While it may not hurt you to be exposed to a little aluminium now and then, who knows what the long-term, cumulative effects will be?

Non-Stick Pans

Teflon, a type of perfluorinated chemical (PFC) actually releases toxic gases at high heat. Not exactly an ideal product to have coating cookware is it?

What is considered ‘high heat’ you wonder?

DuPont, inventor and manufacturer of Teflon, recommends that 500F is the maximum you should be heating Teflon to.

Less than 2 minutes of pre-heating will see a lightweight, empty pan reach that temperature.

The toxic fumes released at this level have actually killed pet birds in DuPont lab experiments. According to the Environmental Working Group (EWG), these toxins also cause humans to develop flu-like symptoms, known as ‘Teflon Flu’.

PFCs have been found in nearly all Americans tested by federal public health officials.

These types of chemicals are associated with:

Ditch the non-stick and go with stainless steel or cast-iron cookware instead – such as this Lodge Pre-Seasoned Cast Iron Cookware. Your body and your pet budgie will be grateful!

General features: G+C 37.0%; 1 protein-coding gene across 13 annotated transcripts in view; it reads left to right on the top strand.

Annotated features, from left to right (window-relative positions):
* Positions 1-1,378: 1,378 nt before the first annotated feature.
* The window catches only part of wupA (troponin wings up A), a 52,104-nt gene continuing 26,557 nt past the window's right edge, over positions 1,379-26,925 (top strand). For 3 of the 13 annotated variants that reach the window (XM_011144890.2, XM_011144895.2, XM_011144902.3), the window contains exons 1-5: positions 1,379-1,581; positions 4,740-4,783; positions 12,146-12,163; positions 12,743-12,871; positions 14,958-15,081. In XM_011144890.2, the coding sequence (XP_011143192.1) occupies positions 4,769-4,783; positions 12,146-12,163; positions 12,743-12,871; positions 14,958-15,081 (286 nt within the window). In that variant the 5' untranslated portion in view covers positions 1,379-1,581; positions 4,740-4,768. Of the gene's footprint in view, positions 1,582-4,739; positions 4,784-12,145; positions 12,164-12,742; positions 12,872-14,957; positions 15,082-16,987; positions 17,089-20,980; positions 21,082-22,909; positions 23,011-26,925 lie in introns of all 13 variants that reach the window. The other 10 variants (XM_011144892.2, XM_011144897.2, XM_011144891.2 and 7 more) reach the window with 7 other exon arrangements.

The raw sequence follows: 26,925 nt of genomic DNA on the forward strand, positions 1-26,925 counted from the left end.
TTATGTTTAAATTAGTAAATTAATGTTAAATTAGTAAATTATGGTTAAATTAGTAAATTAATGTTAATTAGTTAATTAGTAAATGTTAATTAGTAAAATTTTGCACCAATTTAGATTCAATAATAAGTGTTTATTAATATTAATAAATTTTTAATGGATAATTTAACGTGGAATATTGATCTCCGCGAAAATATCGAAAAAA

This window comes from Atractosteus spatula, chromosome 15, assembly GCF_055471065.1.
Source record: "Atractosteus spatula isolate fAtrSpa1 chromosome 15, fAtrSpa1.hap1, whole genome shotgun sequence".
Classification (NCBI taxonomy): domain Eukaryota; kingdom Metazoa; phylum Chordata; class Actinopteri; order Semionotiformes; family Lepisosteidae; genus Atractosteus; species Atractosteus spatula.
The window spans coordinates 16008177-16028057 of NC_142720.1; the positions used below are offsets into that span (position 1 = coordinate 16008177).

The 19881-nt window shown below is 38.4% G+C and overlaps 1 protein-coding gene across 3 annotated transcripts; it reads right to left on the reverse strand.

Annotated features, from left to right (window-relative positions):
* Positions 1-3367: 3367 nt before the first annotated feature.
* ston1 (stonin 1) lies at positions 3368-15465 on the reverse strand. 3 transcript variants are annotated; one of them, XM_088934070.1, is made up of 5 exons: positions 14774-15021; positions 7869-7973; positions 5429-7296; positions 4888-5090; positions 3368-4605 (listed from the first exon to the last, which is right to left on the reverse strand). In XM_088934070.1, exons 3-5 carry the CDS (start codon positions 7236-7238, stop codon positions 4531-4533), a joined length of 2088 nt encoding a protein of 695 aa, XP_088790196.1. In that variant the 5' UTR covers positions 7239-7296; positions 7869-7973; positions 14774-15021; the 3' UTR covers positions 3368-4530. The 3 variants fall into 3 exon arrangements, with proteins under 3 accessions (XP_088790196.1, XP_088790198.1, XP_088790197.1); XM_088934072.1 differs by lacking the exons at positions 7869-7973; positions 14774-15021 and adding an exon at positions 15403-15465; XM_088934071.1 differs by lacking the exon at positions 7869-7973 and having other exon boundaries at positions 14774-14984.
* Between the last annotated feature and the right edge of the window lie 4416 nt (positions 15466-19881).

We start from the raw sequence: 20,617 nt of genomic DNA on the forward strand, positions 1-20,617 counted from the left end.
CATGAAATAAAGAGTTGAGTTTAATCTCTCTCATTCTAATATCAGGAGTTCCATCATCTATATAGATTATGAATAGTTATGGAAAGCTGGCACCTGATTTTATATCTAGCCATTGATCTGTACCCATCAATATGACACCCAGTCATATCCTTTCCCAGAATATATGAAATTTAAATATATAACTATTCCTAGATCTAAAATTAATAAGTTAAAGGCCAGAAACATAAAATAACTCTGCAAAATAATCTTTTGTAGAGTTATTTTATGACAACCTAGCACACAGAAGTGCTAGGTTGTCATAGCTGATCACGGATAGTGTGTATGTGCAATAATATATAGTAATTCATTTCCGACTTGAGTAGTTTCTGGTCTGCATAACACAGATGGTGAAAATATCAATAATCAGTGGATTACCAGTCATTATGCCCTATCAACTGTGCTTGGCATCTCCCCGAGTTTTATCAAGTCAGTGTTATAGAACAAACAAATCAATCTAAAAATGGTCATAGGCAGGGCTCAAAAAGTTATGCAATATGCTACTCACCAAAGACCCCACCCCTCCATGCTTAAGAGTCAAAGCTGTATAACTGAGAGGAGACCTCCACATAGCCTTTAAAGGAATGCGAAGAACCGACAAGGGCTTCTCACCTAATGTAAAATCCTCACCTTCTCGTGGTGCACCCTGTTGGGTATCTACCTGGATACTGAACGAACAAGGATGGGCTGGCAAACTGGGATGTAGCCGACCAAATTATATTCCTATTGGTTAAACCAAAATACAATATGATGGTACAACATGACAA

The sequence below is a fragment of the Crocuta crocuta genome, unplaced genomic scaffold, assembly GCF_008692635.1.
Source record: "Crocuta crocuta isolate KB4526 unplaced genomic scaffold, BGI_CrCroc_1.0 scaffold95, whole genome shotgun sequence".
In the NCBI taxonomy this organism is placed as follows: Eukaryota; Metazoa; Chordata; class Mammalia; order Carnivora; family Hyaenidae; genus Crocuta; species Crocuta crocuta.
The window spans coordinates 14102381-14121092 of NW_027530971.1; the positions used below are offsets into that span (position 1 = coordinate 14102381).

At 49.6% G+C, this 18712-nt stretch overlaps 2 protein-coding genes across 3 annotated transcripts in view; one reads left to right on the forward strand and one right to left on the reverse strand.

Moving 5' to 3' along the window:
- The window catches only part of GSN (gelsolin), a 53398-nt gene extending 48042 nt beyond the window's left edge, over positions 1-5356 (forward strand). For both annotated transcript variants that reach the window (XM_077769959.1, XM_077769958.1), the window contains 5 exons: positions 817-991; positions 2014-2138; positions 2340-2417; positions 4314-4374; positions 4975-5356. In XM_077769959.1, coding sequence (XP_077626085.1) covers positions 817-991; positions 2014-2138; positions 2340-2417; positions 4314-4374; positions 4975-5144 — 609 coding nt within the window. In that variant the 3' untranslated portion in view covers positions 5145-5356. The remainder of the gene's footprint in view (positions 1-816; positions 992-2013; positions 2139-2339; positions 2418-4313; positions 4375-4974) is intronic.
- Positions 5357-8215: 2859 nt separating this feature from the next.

Anti-Bacterial Hand Wash

About 75% of liquid antibacterial soaps and 30% of bars use a chemical called triclosan as an active ingredient.

You may remember triclosan as one of these 12 toxic skincare ingredients to avoid.

Not only does it interfere with hormone function in animals but it may interfere with fetal development, and has been linked with weight gain, allergies and thyroid dysfunction.

Anti-bacterial products have the potential to create antibiotic-resistant bacteria, which is currently a huge global health concern, according to the World Health Organisation.

While the FDA has ordered anti-bacterial product manufacturers to prove their health benefits or remove them from the shelves by 2016, don’t wait until then.